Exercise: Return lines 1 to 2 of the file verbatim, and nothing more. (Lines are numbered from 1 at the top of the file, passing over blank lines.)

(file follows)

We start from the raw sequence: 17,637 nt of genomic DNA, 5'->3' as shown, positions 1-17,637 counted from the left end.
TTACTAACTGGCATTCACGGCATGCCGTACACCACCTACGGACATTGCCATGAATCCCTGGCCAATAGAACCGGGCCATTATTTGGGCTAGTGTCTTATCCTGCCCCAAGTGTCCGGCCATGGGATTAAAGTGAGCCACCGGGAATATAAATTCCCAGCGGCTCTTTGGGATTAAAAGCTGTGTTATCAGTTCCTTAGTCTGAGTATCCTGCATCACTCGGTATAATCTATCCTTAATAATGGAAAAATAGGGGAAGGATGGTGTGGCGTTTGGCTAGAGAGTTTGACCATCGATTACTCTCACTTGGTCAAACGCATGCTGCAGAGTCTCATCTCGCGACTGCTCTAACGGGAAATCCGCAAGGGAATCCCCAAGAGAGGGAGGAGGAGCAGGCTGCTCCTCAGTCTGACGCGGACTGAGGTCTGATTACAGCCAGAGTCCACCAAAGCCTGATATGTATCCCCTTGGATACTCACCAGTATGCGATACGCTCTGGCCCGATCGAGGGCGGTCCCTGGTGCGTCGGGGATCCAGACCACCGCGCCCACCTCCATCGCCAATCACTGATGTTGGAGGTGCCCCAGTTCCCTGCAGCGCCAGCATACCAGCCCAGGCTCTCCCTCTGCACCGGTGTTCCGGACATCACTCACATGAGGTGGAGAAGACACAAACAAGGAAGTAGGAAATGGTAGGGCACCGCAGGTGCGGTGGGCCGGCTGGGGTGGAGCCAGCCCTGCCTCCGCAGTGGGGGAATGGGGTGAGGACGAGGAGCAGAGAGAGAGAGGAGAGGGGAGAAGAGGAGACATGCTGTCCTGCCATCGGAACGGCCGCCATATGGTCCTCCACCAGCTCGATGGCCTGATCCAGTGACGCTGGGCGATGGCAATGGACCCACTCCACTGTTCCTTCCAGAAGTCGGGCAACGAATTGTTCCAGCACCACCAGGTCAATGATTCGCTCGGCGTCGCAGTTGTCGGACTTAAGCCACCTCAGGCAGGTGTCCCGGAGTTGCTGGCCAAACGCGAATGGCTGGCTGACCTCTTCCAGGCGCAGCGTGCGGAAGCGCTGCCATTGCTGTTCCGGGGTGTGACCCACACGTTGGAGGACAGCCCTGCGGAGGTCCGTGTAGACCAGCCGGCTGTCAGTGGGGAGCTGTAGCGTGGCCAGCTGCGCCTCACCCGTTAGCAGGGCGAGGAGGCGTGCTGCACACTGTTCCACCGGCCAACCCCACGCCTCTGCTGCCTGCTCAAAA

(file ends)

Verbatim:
We start from the raw sequence: 17,637 nt of genomic DNA, 5'->3' as shown, positions 1-17,637 counted from the left end.
TTACTAACTGGCATTCACGGCATGCCGTACACCACCTACGGACATTGCCATGAATCCCTGGCCAATAGAACCGGGCCATTATTTGGGCTAGTGTCTTATCCTGCCCCAAGTGTCCGGCCATGGGATTAAAGTGAGCCACCGGGAATATAAATTCCCAGCGGCTCTTTGGGATTAAAAGCTGTGTTATCAGTTCCTTAGTCTGAGTATCCTGCATCACTCGGTATAATCTATCCTTAATAATGGAAAAATAGGGGAAGGATGGTGTGGCGTTTGGCTAGAGAGTTTGACCATCGATTACTCTCACTTGGTCAAACGCATGCTGCAGAGTCTCATCTCGCGACTGCTCTAACGGGAAATCCGCAAGGGAATCCCCAAGAGAGGGAGGAGGAGCAGGCTGCTCCTCAGTCTGACGCGGACTGAGGTCTGATTACAGCCAGAGTCCACCAAAGCCTGATATGTATCCCCTTGGATACTCACCAGTATGCGATACGCTCTGGCCCGATCGAGGGCGGTCCCTGGTGCGTCGGGGATCCAGACCACCGCGCCCACCTCCATCGCCAATCACTGATGTTGGAGGTGCCCCAGTTCCCTGCAGCGCCAGCATACCAGCCCAGGCTCTCCCTCTGCACCGGTGTTCCGGACATCACTCACATGAGGTGGAGAAGACACAAACAAGGAAGTAGGAAATGGTAGGGCACCGCAGGTGCGGTGGGCCGGCTGGGGTGGAGCCAGCCCTGCCTCCGCAGTGGGGGAATGGGGTGAGGACGAGGAGCAGAGAGAGAGAGGAGAGGGGAGAAGAGGAGACATGCTGTCCTGCCATCGGAACGGCCGCCATATGGTCCTCCACCAGCTCGATGGCCTGATCCAGTGACGCTGGGCGATGGCAATGGACCCACTCCACTGTTCCTTCCAGAAGTCGGGCAACGAATTGTTCCAGCACCACCAGGTCAATGATTCGCTCGGCGTCGCAGTTGTCGGACTTAAGCCACCTCAGGCAGGTGTCCCGGAGTTGCTGGCCAAACGCGAATGGCTGGCTGACCTCTTCCAGGCGCAGCGTGCGGAAGCGCTGCCATTGCTGTTCCGGGGTGTGACCCACACGTTGGAGGACAGCCCTGCGGAGGTCCGTGTAGACCAGCCGGCTGTCAGTGGGGAGCTGTAGCGTGGCCAGCTGCGCCTCACCCGTTAGCAGGGCGAGGAGGCGTGCTGCACACTGTTCCACCGGCCAACCCCACGCCTCTGCTGCCTGCTCAAAA